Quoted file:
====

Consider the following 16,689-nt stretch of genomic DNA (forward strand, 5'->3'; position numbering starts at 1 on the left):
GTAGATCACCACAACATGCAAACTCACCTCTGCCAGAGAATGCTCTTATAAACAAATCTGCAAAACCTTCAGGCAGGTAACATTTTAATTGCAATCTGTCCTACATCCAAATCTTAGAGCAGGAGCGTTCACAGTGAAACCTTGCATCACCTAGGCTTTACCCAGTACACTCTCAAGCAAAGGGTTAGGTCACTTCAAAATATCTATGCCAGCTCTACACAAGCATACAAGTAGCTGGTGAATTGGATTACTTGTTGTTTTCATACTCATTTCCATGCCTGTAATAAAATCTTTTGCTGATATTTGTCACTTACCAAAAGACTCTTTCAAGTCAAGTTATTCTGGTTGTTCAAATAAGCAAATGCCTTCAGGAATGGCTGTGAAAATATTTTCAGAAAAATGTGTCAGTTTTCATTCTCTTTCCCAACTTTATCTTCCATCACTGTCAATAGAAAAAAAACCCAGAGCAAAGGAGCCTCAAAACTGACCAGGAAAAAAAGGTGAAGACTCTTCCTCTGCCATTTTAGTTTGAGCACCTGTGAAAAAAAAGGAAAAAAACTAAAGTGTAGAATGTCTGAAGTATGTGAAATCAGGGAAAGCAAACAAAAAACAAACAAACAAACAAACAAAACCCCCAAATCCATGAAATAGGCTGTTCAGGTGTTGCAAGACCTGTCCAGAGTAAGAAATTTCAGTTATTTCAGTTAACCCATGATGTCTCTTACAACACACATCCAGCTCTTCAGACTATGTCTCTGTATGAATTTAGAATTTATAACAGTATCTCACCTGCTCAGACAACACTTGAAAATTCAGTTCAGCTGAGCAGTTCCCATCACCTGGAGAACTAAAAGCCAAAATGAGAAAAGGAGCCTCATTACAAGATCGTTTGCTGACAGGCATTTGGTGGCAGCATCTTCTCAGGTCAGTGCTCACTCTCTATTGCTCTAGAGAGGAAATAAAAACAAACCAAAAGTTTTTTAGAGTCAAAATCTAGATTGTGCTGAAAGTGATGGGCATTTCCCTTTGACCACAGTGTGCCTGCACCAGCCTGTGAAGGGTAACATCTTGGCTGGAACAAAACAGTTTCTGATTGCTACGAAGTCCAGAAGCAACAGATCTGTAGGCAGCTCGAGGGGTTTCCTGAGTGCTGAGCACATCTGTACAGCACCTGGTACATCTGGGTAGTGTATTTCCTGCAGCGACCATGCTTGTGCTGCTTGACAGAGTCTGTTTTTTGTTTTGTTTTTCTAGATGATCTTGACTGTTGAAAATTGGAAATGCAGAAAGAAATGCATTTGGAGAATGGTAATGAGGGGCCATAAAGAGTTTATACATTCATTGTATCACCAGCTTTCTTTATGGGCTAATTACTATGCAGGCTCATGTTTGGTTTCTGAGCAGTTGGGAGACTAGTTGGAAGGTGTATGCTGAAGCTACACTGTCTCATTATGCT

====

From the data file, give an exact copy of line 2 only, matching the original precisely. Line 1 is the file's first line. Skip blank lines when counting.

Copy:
GTAGATCACCACAACATGCAAACTCACCTCTGCCAGAGAATGCTCTTATAAACAAATCTGCAAAACCTTCAGGCAGGTAACATTTTAATTGCAATCTGTCCTACATCCAAATCTTAGAGCAGGAGCGTTCACAGTGAAACCTTGCATCACCTAGGCTTTACCCAGTACACTCTCAAGCAAAGGGTTAGGTCACTTCAAAATATCTATGCCAGCTCTACACAAGCATACAAGTAGCTGGTGAATTGGATTACTTGTTGTTTTCATACTCATTTCCATGCCTGTAATAAAATCTTTTGCTGATATTTGTCACTTACCAAAAGACTCTTTCAAGTCAAGTTATTCTGGTTGTTCAAATAAGCAAATGCCTTCAGGAATGGCTGTGAAAATATTTTCAGAAAAATGTGTCAGTTTTCATTCTCTTTCCCAACTTTATCTTCCATCACTGTCAATAGAAAAAAAACCCAGAGCAAAGGAGCCTCAAAACTGACCAGGAAAAAAAGGTGAAGACTCTTCCTCTGCCATTTTAGTTTGAGCACCTGTGAAAAAAAAGGAAAAAAACTAAAGTGTAGAATGTCTGAAGTATGTGAAATCAGGGAAAGCAAACAAAAAACAAACAAACAAACAAACAAAACCCCCAAATCCATGAAATAGGCTGTTCAGGTGTTGCAAGACCTGTCCAGAGTAAGAAATTTCAGTTATTTCAGTTAACCCATGATGTCTCTTACAACACACATCCAGCTCTTCAGACTATGTCTCTGTATGAATTTAGAATTTATAACAGTATCTCACCTGCTCAGACAACACTTGAAAATTCAGTTCAGCTGAGCAGTTCCCATCACCTGGAGAACTAAAAGCCAAAATGAGAAAAGGAGCCTCATTACAAGATCGTTTGCTGACAGGCATTTGGTGGCAGCATCTTCTCAGGTCAGTGCTCACTCTCTATTGCTCTAGAGAGGAAATAAAAACAAACCAAAAGTTTTTTAGAGTCAAAATCTAGATTGTGCTGAAAGTGATGGGCATTTCCCTTTGACCACAGTGTGCCTGCACCAGCCTGTGAAGGGTAACATCTTGGCTGGAACAAAACAGTTTCTGATTGCTACGAAGTCCAGAAGCAACAGATCTGTAGGCAGCTCGAGGGGTTTCCTGAGTGCTGAGCACATCTGTACAGCACCTGGTACATCTGGGTAGTGTATTTCCTGCAGCGACCATGCTTGTGCTGCTTGACAGAGTCTGTTTTTTGTTTTGTTTTTCTAGATGATCTTGACTGTTGAAAATTGGAAATGCAGAAAGAAATGCATTTGGAGAATGGTAATGAGGGGCCATAAAGAGTTTATACATTCATTGTATCACCAGCTTTCTTTATGGGCTAATTACTATGCAGGCTCATGTTTGGTTTCTGAGCAGTTGGGAGACTAGTTGGAAGGTGTATGCTGAAGCTACACTGTCTCATTATGCT